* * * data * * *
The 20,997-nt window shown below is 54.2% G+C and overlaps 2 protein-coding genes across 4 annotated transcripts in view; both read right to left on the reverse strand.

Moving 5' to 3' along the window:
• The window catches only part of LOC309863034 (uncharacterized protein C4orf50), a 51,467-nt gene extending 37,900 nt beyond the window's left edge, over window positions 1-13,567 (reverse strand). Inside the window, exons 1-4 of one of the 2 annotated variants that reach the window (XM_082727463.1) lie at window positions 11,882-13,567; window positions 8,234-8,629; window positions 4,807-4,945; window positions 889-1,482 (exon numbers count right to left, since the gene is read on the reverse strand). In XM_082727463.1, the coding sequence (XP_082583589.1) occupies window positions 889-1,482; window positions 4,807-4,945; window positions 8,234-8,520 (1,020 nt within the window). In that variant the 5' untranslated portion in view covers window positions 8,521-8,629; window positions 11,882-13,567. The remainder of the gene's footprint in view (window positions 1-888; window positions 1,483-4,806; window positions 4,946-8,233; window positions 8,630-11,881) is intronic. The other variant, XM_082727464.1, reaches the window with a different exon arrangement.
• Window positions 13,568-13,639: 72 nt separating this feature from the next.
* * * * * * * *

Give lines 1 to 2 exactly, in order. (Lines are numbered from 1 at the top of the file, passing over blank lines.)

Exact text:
The 20,997-nt window shown below is 54.2% G+C and overlaps 2 protein-coding genes across 4 annotated transcripts in view; both read right to left on the reverse strand.

Moving 5' to 3' along the window: